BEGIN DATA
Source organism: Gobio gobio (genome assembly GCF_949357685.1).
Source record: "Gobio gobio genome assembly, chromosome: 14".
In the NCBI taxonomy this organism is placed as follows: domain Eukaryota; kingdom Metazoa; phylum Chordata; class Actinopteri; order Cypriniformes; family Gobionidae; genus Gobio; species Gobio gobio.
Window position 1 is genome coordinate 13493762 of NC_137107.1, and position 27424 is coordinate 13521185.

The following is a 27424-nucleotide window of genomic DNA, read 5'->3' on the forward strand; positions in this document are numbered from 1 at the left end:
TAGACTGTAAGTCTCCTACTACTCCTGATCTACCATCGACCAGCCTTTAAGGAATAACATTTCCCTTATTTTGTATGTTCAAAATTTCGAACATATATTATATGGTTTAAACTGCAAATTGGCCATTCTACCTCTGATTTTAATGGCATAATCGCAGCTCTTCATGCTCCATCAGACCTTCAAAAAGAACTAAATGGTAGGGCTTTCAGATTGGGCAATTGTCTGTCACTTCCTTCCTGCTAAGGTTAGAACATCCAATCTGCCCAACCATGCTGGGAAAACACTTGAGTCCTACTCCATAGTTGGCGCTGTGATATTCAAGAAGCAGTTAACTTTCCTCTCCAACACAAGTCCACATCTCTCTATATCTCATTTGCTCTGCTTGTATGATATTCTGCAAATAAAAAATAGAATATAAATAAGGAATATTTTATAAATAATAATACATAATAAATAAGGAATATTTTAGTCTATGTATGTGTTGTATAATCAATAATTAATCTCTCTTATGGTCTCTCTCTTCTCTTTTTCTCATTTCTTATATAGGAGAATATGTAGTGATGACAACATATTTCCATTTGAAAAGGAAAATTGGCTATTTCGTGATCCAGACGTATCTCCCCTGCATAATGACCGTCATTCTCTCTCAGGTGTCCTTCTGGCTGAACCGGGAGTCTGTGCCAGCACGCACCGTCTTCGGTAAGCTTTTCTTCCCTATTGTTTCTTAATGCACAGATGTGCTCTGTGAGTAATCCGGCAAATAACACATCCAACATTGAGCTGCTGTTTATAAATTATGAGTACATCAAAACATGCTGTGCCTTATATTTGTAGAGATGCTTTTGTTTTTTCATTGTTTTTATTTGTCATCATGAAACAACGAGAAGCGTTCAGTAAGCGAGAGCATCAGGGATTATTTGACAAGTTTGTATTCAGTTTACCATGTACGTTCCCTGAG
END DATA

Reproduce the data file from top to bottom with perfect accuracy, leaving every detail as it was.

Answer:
Source organism: Gobio gobio (genome assembly GCF_949357685.1).
Source record: "Gobio gobio genome assembly, chromosome: 14".
In the NCBI taxonomy this organism is placed as follows: domain Eukaryota; kingdom Metazoa; phylum Chordata; class Actinopteri; order Cypriniformes; family Gobionidae; genus Gobio; species Gobio gobio.
Window position 1 is genome coordinate 13493762 of NC_137107.1, and position 27424 is coordinate 13521185.

The following is a 27424-nucleotide window of genomic DNA, read 5'->3' on the forward strand; positions in this document are numbered from 1 at the left end:
TAGACTGTAAGTCTCCTACTACTCCTGATCTACCATCGACCAGCCTTTAAGGAATAACATTTCCCTTATTTTGTATGTTCAAAATTTCGAACATATATTATATGGTTTAAACTGCAAATTGGCCATTCTACCTCTGATTTTAATGGCATAATCGCAGCTCTTCATGCTCCATCAGACCTTCAAAAAGAACTAAATGGTAGGGCTTTCAGATTGGGCAATTGTCTGTCACTTCCTTCCTGCTAAGGTTAGAACATCCAATCTGCCCAACCATGCTGGGAAAACACTTGAGTCCTACTCCATAGTTGGCGCTGTGATATTCAAGAAGCAGTTAACTTTCCTCTCCAACACAAGTCCACATCTCTCTATATCTCATTTGCTCTGCTTGTATGATATTCTGCAAATAAAAAATAGAATATAAATAAGGAATATTTTATAAATAATAATACATAATAAATAAGGAATATTTTAGTCTATGTATGTGTTGTATAATCAATAATTAATCTCTCTTATGGTCTCTCTCTTCTCTTTTTCTCATTTCTTATATAGGAGAATATGTAGTGATGACAACATATTTCCATTTGAAAAGGAAAATTGGCTATTTCGTGATCCAGACGTATCTCCCCTGCATAATGACCGTCATTCTCTCTCAGGTGTCCTTCTGGCTGAACCGGGAGTCTGTGCCAGCACGCACCGTCTTCGGTAAGCTTTTCTTCCCTATTGTTTCTTAATGCACAGATGTGCTCTGTGAGTAATCCGGCAAATAACACATCCAACATTGAGCTGCTGTTTATAAATTATGAGTACATCAAAACATGCTGTGCCTTATATTTGTAGAGATGCTTTTGTTTTTTCATTGTTTTTATTTGTCATCATGAAACAACGAGAAGCGTTCAGTAAGCGAGAGCATCAGGGATTATTTGACAAGTTTGTATTCAGTTTACCATGTACGTTCCCTGAG